Maiden Flight of Russia's European Soyuz-ST Rocket Set for Aug. 31 (Source: RIA Novosti)
The first flight of Russia's Soyuz-ST-B carrier rocket from the European space center in French Guiana has been scheduled for August 31, 2011, the Progress design bureau said. "The new schedule of work under the program of Soyuz launches from Guiana envisages the first launch of the Soyuz-ST-B carrier rocket on August 31, 2011," the design bureau's press service said. The rocket will carry two Galileo navigation satellites. (2/2)

Bigelow Teams with State on Commercial Space Business (Source: Florida Today)
The state of Florida and Bigelow Aerospace are teaming up to build a spacecraft exhibit that will be used as a marketing tool to bring new business to the state. Robert Bigelow, president of the Nevada-based company, also said that Florida could end up being the launch facility for the 20 to 25 flights that will be required to service Bigelow commercial space stations later this decade. What's more, the Space Coast could serve as the site for a space station module production plant that could employ between 1500 and 2000 people.

Editor's Note: The production plant would be for an extra-large-capacity inflatable module that Bigelow hopes to manufacture in the future. Manufacturing for the company's initial series of modules will be located in Las Vegas. Also, Bigelow expects to require a total of 156-186 launches between 2015-2023. (2/2)

NASA Finds Earth-Size Planet Candidates In Habitable Zone, Six Planet System (Source: NASA)
NASA's Kepler mission has discovered its first Earth-size planet candidates and its first candidates in the habitable zone, a region where liquid water could exist on a planet's surface. Five of the potential planets are near Earth-size and orbit in the habitable zone of smaller, cooler stars than our sun. Candidates require follow-up observations to verify they are actual planets. Kepler also found six confirmed planets orbiting a sun-like star, Kepler-11. This is the largest group of transiting planets orbiting a single star yet discovered outside our solar system. (2/2)

At NASA Ames, Girl Scouts Learn to Dream (Source: MountainView Patch)
Little girls can grow up to be whatever they want, even astronauts. That's why the "Girls Go Tech" program of the Girl Scouts of Northern California teamed up with NASA to host "When I Grow Up," a full day of activities to engage and encourage girls to enter careers in science, technology, engineering and math. The event took place on Saturday at the NASA Ames Research Center in Moffett Field.

During the event, girls between the ages of 5 and 18 participated in hands-on, science-related activities guided by scientists, engineers and researchers who represented a wide variety of fields at Ames and throughout the San Francisco Bay Area. Click here to see a video. (2/2)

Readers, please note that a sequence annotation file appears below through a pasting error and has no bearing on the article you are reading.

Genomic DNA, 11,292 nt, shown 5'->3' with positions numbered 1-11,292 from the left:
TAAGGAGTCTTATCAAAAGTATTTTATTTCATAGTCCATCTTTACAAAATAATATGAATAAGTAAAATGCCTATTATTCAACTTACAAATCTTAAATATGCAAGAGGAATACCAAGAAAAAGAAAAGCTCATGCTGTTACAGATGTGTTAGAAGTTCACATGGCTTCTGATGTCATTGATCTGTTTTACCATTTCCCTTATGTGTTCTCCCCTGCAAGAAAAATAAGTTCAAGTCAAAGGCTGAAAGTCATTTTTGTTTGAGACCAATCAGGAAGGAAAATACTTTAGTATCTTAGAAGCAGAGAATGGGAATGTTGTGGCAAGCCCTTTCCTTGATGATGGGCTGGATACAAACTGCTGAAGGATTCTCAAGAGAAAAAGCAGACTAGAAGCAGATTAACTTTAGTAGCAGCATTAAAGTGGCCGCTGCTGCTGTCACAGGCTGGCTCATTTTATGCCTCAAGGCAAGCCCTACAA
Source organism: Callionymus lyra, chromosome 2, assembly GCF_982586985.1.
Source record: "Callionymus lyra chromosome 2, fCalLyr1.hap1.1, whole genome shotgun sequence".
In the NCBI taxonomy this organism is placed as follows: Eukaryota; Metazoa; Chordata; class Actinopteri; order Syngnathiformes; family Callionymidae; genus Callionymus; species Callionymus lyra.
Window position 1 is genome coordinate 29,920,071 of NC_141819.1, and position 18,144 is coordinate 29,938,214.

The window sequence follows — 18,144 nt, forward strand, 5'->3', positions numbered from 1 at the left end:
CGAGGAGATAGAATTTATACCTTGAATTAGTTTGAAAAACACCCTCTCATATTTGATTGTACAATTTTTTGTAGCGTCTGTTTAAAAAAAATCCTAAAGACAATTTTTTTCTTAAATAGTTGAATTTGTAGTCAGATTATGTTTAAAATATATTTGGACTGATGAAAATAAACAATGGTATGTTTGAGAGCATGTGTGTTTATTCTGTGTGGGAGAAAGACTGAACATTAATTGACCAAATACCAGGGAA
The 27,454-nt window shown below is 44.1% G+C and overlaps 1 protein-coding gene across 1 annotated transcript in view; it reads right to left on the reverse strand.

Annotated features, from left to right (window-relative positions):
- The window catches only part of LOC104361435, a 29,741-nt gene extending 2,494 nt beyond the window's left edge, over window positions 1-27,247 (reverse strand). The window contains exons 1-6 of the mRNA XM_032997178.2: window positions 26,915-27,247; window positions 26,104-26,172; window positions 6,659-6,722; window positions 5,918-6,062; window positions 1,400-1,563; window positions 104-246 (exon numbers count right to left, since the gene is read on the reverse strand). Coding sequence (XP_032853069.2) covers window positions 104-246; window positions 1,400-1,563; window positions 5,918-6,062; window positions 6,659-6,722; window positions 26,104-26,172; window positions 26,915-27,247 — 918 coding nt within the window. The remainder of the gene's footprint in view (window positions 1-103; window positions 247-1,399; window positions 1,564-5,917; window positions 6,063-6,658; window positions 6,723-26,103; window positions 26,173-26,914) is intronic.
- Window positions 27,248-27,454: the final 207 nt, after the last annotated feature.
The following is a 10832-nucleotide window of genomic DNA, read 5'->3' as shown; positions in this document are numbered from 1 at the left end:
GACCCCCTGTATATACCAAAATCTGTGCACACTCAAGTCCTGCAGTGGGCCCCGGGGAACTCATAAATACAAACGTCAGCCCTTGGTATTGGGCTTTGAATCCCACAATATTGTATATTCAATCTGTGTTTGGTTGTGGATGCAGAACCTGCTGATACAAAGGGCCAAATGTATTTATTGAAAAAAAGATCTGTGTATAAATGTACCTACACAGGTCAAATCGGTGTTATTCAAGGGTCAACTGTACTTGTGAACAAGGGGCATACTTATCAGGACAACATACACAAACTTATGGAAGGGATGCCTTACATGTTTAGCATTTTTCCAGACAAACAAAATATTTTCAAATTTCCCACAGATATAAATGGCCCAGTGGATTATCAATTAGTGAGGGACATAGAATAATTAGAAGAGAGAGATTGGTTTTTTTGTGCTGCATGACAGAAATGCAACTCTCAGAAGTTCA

National Space Club Seeks Silent Auction Items for Space Ball (Source: SPACErePORT)
The Florida Committee of the National Space Club (NSCFL) is planning a silent auction during its annual Space Ball on Oct. 22. In preparation for the event, the NSCFL invites organizations to donate items for the auction. Contact Charlie Mars at cmars@cfl.rr.com if you are interested in donating something. (2/2)

Orbcomm Admits Key Maritime Satellite Failed in Late 2010 (Source: Space News)
Satellite two-way messaging provider Orbcomm said the only satellite in its constellation capable of monitoring maritime traffic had ceased functioning but the company expects to replace it by this summer. Orbcomm said its Quick Launch 3 satellite, one of six launched in June 2008 and built by a Russian-German team, had failed in orbit in late 2010. The satellite was the sole remaining in-orbit asset carrying Orbcomm’s Automatic Identification System (AIS) receiver, which captures signals from ships and relays the data — including heading, speed, destination and cargo — to coastal authorities. (2/2)

Satire: Republicans Vote To Repeal Obama-Backed Bill to Destroy Asteroid (Source: The Onion)
In a strong rebuke of President Obama and his domestic agenda, all 242 House Republicans voted Wednesday to repeal the Asteroid Destruction and American Preservation Act, which was signed into law last year to destroy the immense asteroid currently hurtling toward Earth. The $440 billion legislation would send a dozen high-thrust plasma impactor probes to shatter the massive asteroid before it strikes the planet, is strongly opposed by the GOP.

"The voters sent us to Washington to stand up for individual liberty, not big government," Rep. Steve King (R-IA) said. "Obama's plan would take away citizens' fundamental freedoms, forcing each of us into hastily built concrete bunkers and empowering the federal government to ration our access to food, water, and potassium iodide tablets while underground... We believe that the decisions of how to deal with the massive asteroid are best left to the individual," King added. (2/2)

What is Space Junk and Why Should We Be Worried? (Source: Telegraph)